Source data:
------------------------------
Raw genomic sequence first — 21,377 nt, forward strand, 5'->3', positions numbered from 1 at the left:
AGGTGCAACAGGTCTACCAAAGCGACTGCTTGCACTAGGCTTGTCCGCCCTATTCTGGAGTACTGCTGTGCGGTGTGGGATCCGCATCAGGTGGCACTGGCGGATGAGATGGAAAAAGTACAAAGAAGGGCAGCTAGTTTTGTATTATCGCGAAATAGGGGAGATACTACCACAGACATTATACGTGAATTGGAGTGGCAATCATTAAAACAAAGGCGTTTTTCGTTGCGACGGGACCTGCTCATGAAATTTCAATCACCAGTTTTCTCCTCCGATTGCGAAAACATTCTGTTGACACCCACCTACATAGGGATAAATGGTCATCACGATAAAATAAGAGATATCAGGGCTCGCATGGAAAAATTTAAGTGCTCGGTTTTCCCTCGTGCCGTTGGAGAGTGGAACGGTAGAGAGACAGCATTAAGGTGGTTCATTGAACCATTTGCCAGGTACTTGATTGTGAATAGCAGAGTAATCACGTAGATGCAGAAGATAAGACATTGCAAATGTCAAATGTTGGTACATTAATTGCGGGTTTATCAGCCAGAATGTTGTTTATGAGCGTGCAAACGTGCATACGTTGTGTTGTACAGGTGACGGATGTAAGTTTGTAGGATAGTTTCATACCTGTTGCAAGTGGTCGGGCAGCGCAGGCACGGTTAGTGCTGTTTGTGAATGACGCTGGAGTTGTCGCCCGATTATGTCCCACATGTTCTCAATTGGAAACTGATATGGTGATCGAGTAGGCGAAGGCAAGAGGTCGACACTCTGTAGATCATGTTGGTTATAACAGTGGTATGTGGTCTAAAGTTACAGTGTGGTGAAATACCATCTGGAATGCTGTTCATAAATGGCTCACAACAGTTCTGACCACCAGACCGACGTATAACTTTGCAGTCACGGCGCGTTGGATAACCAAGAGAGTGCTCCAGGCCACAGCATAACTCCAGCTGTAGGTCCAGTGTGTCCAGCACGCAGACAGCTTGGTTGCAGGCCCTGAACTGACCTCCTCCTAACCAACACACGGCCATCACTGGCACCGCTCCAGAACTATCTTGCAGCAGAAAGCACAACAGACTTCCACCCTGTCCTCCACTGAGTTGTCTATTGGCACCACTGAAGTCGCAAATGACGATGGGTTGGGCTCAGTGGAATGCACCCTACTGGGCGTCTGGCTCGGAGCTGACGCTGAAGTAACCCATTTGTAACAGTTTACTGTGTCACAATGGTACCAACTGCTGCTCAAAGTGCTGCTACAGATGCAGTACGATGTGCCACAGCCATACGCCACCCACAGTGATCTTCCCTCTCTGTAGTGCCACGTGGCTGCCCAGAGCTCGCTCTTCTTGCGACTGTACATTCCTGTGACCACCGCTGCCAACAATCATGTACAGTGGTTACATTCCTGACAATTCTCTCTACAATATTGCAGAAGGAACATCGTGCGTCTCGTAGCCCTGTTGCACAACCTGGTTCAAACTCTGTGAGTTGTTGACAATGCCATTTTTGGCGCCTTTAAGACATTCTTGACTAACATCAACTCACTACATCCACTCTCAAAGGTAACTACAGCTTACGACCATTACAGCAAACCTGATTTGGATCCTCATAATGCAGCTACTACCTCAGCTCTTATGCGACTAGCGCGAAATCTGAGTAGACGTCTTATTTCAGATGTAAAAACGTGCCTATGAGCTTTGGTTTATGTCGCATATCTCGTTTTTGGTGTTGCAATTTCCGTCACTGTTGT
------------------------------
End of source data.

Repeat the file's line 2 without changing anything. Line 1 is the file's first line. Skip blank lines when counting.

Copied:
AGGTGCAACAGGTCTACCAAAGCGACTGCTTGCACTAGGCTTGTCCGCCCTATTCTGGAGTACTGCTGTGCGGTGTGGGATCCGCATCAGGTGGCACTGGCGGATGAGATGGAAAAAGTACAAAGAAGGGCAGCTAGTTTTGTATTATCGCGAAATAGGGGAGATACTACCACAGACATTATACGTGAATTGGAGTGGCAATCATTAAAACAAAGGCGTTTTTCGTTGCGACGGGACCTGCTCATGAAATTTCAATCACCAGTTTTCTCCTCCGATTGCGAAAACATTCTGTTGACACCCACCTACATAGGGATAAATGGTCATCACGATAAAATAAGAGATATCAGGGCTCGCATGGAAAAATTTAAGTGCTCGGTTTTCCCTCGTGCCGTTGGAGAGTGGAACGGTAGAGAGACAGCATTAAGGTGGTTCATTGAACCATTTGCCAGGTACTTGATTGTGAATAGCAGAGTAATCACGTAGATGCAGAAGATAAGACATTGCAAATGTCAAATGTTGGTACATTAATTGCGGGTTTATCAGCCAGAATGTTGTTTATGAGCGTGCAAACGTGCATACGTTGTGTTGTACAGGTGACGGATGTAAGTTTGTAGGATAGTTTCATACCTGTTGCAAGTGGTCGGGCAGCGCAGGCACGGTTAGTGCTGTTTGTGAATGACGCTGGAGTTGTCGCCCGATTATGTCCCACATGTTCTCAATTGGAAACTGATATGGTGATCGAGTAGGCGAAGGCAAGAGGTCGACACTCTGTAGATCATGTTGGTTATAACAGTGGTATGTGGTCTAAAGTTACAGTGTGGTGAAATACCATCTGGAATGCTGTTCATAAATGGCTCACAACAGTTCTGACCACCAGACCGACGTATAACTTTGCAGTCACGGCGCGTTGGATAACCAAGAGAGTGCTCCAGGCCACAGCATAACTCCAGCTGTAGGTCCAGTGTGTCCAGCACGCAGACAGCTTGGTTGCAGGCCCTGAACTGACCTCCTCCTAACCAACACACGGCCATCACTGGCACCGCTCCAGAACTATCTTGCAGCAGAAAGCACAACAGACTTCCACCCTGTCCTCCACTGAGTTGTCTATTGGCACCACTGAAGTCGCAAATGACGATGGGTTGGGCTCAGTGGAATGCACCCTACTGGGCGTCTGGCTCGGAGCTGACGCTGAAGTAACCCATTTGTAACAGTTTACTGTGTCACAATGGTACCAACTGCTGCTCAAAGTGCTGCTACAGATGCAGTACGATGTGCCACAGCCATACGCCACCCACAGTGATCTTCCCTCTCTGTAGTGCCACGTGGCTGCCCAGAGCTCGCTCTTCTTGCGACTGTACATTCCTGTGACCACCGCTGCCAACAATCATGTACAGTGGTTACATTCCTGACAATTCTCTCTACAATATTGCAGAAGGAACATCGTGCGTCTCGTAGCCCTGTTGCACAACCTGGTTCAAACTCTGTGAGTTGTTGACAATGCCATTTTTGGCGCCTTTAAGACATTCTTGACTAACATCAACTCACTACATCCACTCTCAAAGGTAACTACAGCTTACGACCATTACAGCAAACCTGATTTGGATCCTCATAATGCAGCTACTACCTCAGCTCTTATGCGACTAGCGCGAAATCTGAGTAGACGTCTTATTTCAGATGTAAAAACGTGCCTATGAGCTTTGGTTTATGTCGCATATCTCGTTTTTGGTGTTGCAATTTCCGTCACTGTTGT